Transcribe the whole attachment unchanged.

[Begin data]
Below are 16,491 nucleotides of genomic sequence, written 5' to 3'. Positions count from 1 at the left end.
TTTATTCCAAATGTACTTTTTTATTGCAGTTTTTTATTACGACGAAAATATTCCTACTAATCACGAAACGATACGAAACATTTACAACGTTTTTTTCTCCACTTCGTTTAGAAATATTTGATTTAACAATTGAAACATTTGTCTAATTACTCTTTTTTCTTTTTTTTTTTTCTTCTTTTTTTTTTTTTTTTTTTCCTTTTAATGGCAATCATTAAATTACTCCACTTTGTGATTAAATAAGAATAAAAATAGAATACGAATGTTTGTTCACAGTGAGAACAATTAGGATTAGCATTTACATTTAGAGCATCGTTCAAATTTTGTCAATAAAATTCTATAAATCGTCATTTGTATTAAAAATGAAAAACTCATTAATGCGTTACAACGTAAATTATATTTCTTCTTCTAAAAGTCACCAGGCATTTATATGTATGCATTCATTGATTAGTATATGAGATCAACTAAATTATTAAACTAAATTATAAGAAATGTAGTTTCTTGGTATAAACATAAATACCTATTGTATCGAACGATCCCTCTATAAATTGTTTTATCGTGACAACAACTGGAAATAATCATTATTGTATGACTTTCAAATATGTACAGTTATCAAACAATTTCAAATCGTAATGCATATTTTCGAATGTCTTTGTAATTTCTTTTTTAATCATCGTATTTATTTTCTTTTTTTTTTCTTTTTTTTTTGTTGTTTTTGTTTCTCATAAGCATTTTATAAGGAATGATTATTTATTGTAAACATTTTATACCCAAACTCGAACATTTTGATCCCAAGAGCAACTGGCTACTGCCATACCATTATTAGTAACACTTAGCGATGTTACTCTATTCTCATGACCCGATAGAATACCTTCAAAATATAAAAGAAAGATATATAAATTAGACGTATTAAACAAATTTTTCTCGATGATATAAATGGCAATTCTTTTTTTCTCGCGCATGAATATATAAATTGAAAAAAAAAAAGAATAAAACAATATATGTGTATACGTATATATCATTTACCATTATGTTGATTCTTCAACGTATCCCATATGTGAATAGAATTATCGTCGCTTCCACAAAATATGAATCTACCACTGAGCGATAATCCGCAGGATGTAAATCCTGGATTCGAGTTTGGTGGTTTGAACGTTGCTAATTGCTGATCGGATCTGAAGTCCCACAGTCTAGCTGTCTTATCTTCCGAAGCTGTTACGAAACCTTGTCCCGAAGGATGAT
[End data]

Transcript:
Below are 16,491 nucleotides of genomic sequence, written 5' to 3'. Positions count from 1 at the left end.
TTTATTCCAAATGTACTTTTTTATTGCAGTTTTTTATTACGACGAAAATATTCCTACTAATCACGAAACGATACGAAACATTTACAACGTTTTTTTCTCCACTTCGTTTAGAAATATTTGATTTAACAATTGAAACATTTGTCTAATTACTCTTTTTTCTTTTTTTTTTTTCTTCTTTTTTTTTTTTTTTTTTTCCTTTTAATGGCAATCATTAAATTACTCCACTTTGTGATTAAATAAGAATAAAAATAGAATACGAATGTTTGTTCACAGTGAGAACAATTAGGATTAGCATTTACATTTAGAGCATCGTTCAAATTTTGTCAATAAAATTCTATAAATCGTCATTTGTATTAAAAATGAAAAACTCATTAATGCGTTACAACGTAAATTATATTTCTTCTTCTAAAAGTCACCAGGCATTTATATGTATGCATTCATTGATTAGTATATGAGATCAACTAAATTATTAAACTAAATTATAAGAAATGTAGTTTCTTGGTATAAACATAAATACCTATTGTATCGAACGATCCCTCTATAAATTGTTTTATCGTGACAACAACTGGAAATAATCATTATTGTATGACTTTCAAATATGTACAGTTATCAAACAATTTCAAATCGTAATGCATATTTTCGAATGTCTTTGTAATTTCTTTTTTAATCATCGTATTTATTTTCTTTTTTTTTTCTTTTTTTTTTGTTGTTTTTGTTTCTCATAAGCATTTTATAAGGAATGATTATTTATTGTAAACATTTTATACCCAAACTCGAACATTTTGATCCCAAGAGCAACTGGCTACTGCCATACCATTATTAGTAACACTTAGCGATGTTACTCTATTCTCATGACCCGATAGAATACCTTCAAAATATAAAAGAAAGATATATAAATTAGACGTATTAAACAAATTTTTCTCGATGATATAAATGGCAATTCTTTTTTTCTCGCGCATGAATATATAAATTGAAAAAAAAAAAGAATAAAACAATATATGTGTATACGTATATATCATTTACCATTATGTTGATTCTTCAACGTATCCCATATGTGAATAGAATTATCGTCGCTTCCACAAAATATGAATCTACCACTGAGCGATAATCCGCAGGATGTAAATCCTGGATTCGAGTTTGGTGGTTTGAACGTTGCTAATTGCTGATCGGATCTGAAGTCCCACAGTCTAGCTGTCTTATCTTCCGAAGCTGTTACGAAACCTTGTCCCGAAGGATGAT